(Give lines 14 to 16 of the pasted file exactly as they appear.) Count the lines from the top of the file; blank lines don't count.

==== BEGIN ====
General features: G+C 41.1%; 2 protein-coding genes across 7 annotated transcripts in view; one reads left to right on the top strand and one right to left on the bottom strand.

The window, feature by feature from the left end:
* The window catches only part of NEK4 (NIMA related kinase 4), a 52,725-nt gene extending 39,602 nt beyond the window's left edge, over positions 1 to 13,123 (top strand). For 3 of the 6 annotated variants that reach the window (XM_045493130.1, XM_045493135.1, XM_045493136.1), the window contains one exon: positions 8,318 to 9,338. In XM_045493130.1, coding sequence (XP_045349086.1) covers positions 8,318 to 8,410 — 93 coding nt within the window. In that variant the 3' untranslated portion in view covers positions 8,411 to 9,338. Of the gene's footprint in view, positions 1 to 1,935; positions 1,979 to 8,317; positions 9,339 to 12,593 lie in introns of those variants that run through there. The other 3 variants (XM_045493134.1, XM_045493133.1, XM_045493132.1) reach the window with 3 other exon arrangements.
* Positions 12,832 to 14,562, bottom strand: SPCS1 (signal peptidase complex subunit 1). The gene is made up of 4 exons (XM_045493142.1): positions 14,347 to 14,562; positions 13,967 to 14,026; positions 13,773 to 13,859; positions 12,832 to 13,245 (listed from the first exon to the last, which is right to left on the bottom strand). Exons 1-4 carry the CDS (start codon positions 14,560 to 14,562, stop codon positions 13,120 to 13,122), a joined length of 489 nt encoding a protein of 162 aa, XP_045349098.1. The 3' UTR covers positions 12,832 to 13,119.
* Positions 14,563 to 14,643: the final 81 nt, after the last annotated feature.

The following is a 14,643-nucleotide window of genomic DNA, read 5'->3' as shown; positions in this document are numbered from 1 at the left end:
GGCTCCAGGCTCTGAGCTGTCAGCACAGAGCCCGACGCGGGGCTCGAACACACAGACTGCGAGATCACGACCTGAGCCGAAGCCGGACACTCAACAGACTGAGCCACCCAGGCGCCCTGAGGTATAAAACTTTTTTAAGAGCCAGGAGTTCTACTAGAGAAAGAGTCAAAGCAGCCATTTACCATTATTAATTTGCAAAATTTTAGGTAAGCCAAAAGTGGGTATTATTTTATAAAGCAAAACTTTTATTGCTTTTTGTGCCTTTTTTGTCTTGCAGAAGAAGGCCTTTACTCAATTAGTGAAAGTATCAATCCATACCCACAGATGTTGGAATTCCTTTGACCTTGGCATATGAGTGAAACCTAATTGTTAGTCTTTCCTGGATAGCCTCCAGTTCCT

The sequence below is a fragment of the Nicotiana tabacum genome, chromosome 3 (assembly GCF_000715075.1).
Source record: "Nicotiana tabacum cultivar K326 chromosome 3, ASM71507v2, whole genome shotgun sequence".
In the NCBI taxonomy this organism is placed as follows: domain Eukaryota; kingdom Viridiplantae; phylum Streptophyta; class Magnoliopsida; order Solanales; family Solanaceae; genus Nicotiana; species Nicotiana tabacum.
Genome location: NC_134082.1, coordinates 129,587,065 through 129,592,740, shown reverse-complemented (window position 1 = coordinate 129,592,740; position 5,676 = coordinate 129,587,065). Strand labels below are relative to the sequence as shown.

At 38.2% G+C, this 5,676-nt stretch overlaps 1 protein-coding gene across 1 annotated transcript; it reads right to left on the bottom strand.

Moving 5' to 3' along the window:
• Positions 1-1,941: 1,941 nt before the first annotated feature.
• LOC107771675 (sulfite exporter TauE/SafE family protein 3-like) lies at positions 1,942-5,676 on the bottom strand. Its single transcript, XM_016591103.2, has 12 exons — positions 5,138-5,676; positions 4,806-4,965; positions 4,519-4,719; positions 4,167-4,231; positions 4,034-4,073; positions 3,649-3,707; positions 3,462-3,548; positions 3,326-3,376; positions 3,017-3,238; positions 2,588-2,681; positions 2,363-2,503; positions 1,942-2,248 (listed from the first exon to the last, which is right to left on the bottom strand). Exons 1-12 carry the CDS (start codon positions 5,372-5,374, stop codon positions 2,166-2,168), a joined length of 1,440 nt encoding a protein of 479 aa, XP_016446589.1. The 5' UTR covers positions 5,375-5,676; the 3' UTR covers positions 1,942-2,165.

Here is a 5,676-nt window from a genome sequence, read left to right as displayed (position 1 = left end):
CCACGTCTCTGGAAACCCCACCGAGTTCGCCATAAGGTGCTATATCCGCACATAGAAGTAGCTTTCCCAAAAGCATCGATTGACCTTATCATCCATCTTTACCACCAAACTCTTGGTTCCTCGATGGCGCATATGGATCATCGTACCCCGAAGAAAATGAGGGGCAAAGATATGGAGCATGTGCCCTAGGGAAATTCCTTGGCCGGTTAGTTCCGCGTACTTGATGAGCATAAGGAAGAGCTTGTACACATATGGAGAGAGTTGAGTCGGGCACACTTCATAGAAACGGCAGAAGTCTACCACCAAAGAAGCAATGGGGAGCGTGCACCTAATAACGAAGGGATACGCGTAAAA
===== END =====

• Positions 1-1,941: 1,941 nt before the first annotated feature.
• LOC107771675 (sulfite exporter TauE/SafE family protein 3-like) lies at positions 1,942-5,676 on the bottom strand. Its single transcript, XM_016591103.2, has 12 exons — positions 5,138-5,676; positions 4,806-4,965; positions 4,519-4,719; positions 4,167-4,231; positions 4,034-4,073; positions 3,649-3,707; positions 3,462-3,548; positions 3,326-3,376; positions 3,017-3,238; positions 2,588-2,681; positions 2,363-2,503; positions 1,942-2,248 (listed from the first exon to the last, which is right to left on the bottom strand). Exons 1-12 carry the CDS (start codon positions 5,372-5,374, stop codon positions 2,166-2,168), a joined length of 1,440 nt encoding a protein of 479 aa, XP_016446589.1. The 5' UTR covers positions 5,375-5,676; the 3' UTR covers positions 1,942-2,165.

Here is a 5,676-nt window from a genome sequence, read left to right as displayed (position 1 = left end):